I’ve been fortunate to receive so much positive feedback about my book. Mothers related and rejoiced, finding a voice for their eco-guilt and anxiety.
But there has been some criticism, primarily for my chapter on cloth diapering. I was quick to go for disposables, without even trying the other options. I was swayed by studies that said washing cloth could be just as environmentally impactful as disposables, knowing in my heart that was probably not entirely true, but figuring I would surely expend a lot of hot water trying to get those suckers clean. And for someone who rarely considers herself lazy, happy to walk an extra block to find a recycling bin, I admit that I just couldn’t deal with the idea of more things to wash and dry. Plus I am a massive germaphobe.
I tried to get a fair share of voices from across the diapering spectrum, quoting mothers who swear by the ease of cloth diapering despite my misgivings. But maybe the critics are right? Maybe I shouldn’t have made assumptions without trying cloth – or at least a “hybrid diaper” – for myself?
I originally figured that the “eco-friendly” diapers were a fair compromise, being made from non-chlorine bleached materials with fewer petro-chemicals and containing some naturally absorbent materials. They have been an easy option, serving us well for almost 20 months. But they still weren’t reusable or even biodegradable.
So I am compelled to do some hands-on investigation – starting with gDiapers, the very cute hybrid cloth/disposable diaper variety which I have actually promoted despite having never actually testing them myself.
gDiapers have two options – one with cloth inserts and ones with 100% biodegradable disposable inserts. Taking baby steps, I went with the disposable ones.
I was concerned that landfills were packed too tightly for the diapers to actually biograde properly – and depending on the state of my local landfill, that may be the case. But even when they can’t be composted, biodegradable products are still better for the planet because of the methods used to produce them. Plus I can still easily compost the pee diapers. And most people easilly flush the poop ones – I just can’t mess around with the plumbing in this old house anymore – this place can barely handle a tampon.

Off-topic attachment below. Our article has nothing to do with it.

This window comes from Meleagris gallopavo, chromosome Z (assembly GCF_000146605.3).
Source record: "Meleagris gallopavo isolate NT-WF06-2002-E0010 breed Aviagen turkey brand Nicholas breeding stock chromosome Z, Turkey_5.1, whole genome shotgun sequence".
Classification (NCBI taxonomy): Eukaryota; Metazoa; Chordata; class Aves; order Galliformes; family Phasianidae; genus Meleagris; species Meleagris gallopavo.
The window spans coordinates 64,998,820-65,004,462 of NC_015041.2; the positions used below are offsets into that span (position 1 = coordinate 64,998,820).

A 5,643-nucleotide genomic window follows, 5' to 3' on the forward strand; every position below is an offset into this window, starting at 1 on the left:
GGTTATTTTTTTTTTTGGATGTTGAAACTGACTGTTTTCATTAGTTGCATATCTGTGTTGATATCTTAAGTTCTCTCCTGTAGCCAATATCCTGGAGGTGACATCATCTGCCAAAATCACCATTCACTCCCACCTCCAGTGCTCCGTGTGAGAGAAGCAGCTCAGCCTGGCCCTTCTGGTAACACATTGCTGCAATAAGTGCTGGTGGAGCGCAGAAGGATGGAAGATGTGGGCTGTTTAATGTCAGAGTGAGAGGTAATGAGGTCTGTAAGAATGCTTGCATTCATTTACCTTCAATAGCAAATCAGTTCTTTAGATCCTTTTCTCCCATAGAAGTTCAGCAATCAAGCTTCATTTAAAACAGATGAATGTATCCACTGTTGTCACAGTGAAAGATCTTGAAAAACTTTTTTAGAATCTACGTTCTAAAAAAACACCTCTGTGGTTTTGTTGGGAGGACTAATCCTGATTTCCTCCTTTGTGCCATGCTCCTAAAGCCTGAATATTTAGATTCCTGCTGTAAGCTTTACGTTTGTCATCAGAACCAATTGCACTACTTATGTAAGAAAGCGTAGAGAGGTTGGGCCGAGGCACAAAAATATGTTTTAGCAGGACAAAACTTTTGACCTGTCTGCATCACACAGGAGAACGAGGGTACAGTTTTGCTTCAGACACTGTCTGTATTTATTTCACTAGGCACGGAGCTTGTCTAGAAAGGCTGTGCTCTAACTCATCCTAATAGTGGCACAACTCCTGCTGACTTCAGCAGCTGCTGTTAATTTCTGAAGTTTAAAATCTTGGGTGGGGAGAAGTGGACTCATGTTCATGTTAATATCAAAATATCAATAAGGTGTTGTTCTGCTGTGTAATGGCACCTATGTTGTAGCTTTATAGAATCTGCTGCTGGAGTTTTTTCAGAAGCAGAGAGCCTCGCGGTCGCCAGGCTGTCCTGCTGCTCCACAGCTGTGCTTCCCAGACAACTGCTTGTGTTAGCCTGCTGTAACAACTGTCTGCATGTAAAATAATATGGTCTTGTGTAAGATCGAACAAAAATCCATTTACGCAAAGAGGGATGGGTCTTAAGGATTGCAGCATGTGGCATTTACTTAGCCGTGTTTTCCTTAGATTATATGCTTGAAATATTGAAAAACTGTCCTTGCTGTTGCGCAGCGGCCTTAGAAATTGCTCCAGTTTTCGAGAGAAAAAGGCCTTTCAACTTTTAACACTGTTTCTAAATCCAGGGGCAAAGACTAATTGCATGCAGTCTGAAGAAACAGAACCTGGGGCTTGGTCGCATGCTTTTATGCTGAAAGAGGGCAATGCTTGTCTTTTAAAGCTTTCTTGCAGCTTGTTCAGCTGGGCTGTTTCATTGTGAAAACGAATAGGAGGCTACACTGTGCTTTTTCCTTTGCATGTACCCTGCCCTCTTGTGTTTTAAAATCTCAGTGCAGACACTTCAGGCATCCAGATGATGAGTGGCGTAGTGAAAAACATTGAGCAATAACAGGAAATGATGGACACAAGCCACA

So far, changing the pee diapers has been a cinch. I’ve put an extra bin by the changing area for the wet diapers to collect them for the compost bin. The poop diapers are a bit trickier, as a bit of poo can get on to the plastic liners – the trick is to have a handful of pre-loaded diapers ready in a pinch.
We are still doing the disposables for pre-school, as we don’t feel it’s entirely fair to spring this new contraption on the staff just now. But every disposable diaper we avoid does make a difference! So we will be trying to use these at home as much as we can.
Personally, I feel like gDiapers might even be better than cloth diapers if they are done right. Wait, don’t yell at me, let me explain!
If you are using the Gs, you only need to wash about one cloth diaper per day, versus 5, 6,7, or 12 if you have a newborn. If you are you are composting the biogradable inserts, you essentially avoid any waste for the majority of changes!
The one downside is price. A case of liners is about the same price as a pack of Earth’s Best disposable diapers. But you need to buy about a half dozen cloth cover gPants per size (S,M,L) – that’s about $240 over the course of a diaper-hood. However, the good folks at gDiapers are big on coupons and bulk discounts, so if you are savvy, the cost of the cloth can be somewhat negated.
For instance, if you shop on Diapers.com, you’ll want to start your shopping from Ebates.com to get up to 5.5% cash back automatically. Then use coupon code STOBOOK to receive 30% cash back on diapers for three months plus 15% off everything else in your first order. You’ll also get free shipping and the Web site will make a $10 donation to the Red Cross.
Even with those savings, I fully admit that regular cloth is by far the cheapest way to go. But for those of us on the fence, this has been a great way to ease off the plastic.
It’s still a learning curve – after watching their online video on proper fitting, I realized I had been putting them on backwards (the “g” goes on the back). I only wish I had the guts to try them sooner!
*Disclosure: During the process of this trial, gDiapers sent me a couple of complimentary gPants. My reviews are entirely unbiased and not influenced by free product – though the extra duds are much appreciated.